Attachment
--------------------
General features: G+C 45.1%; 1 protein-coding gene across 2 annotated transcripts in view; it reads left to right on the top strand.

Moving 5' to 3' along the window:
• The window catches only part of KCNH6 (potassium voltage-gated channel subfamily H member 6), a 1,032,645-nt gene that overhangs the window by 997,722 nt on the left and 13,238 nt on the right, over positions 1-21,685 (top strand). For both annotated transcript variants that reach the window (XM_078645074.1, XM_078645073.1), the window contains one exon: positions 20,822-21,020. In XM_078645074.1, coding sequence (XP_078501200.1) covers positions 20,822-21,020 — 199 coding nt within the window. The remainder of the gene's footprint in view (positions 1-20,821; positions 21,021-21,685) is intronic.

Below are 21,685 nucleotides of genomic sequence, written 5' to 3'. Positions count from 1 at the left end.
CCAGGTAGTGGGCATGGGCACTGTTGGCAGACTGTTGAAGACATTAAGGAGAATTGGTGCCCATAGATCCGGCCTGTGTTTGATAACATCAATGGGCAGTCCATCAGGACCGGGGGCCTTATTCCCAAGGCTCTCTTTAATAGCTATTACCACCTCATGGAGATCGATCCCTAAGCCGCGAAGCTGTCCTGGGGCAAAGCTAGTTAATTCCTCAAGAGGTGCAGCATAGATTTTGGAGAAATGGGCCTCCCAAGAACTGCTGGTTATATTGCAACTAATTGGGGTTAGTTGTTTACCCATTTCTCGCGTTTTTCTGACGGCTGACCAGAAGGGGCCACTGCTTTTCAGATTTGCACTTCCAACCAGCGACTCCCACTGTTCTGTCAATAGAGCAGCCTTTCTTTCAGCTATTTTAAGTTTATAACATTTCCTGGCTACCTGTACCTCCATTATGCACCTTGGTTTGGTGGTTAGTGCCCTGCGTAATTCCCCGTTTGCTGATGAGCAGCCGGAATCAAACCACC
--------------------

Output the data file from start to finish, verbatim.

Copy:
General features: G+C 45.1%; 1 protein-coding gene across 2 annotated transcripts in view; it reads left to right on the top strand.

Moving 5' to 3' along the window:
• The window catches only part of KCNH6 (potassium voltage-gated channel subfamily H member 6), a 1,032,645-nt gene that overhangs the window by 997,722 nt on the left and 13,238 nt on the right, over positions 1-21,685 (top strand). For both annotated transcript variants that reach the window (XM_078645074.1, XM_078645073.1), the window contains one exon: positions 20,822-21,020. In XM_078645074.1, coding sequence (XP_078501200.1) covers positions 20,822-21,020 — 199 coding nt within the window. The remainder of the gene's footprint in view (positions 1-20,821; positions 21,021-21,685) is intronic.

Below are 21,685 nucleotides of genomic sequence, written 5' to 3'. Positions count from 1 at the left end.
CCAGGTAGTGGGCATGGGCACTGTTGGCAGACTGTTGAAGACATTAAGGAGAATTGGTGCCCATAGATCCGGCCTGTGTTTGATAACATCAATGGGCAGTCCATCAGGACCGGGGGCCTTATTCCCAAGGCTCTCTTTAATAGCTATTACCACCTCATGGAGATCGATCCCTAAGCCGCGAAGCTGTCCTGGGGCAAAGCTAGTTAATTCCTCAAGAGGTGCAGCATAGATTTTGGAGAAATGGGCCTCCCAAGAACTGCTGGTTATATTGCAACTAATTGGGGTTAGTTGTTTACCCATTTCTCGCGTTTTTCTGACGGCTGACCAGAAGGGGCCACTGCTTTTCAGATTTGCACTTCCAACCAGCGACTCCCACTGTTCTGTCAATAGAGCAGCCTTTCTTTCAGCTATTTTAAGTTTATAACATTTCCTGGCTACCTGTACCTCCATTATGCACCTTGGTTTGGTGGTTAGTGCCCTGCGTAATTCCCCGTTTGCTGATGAGCAGCCGGAATCAAACCACC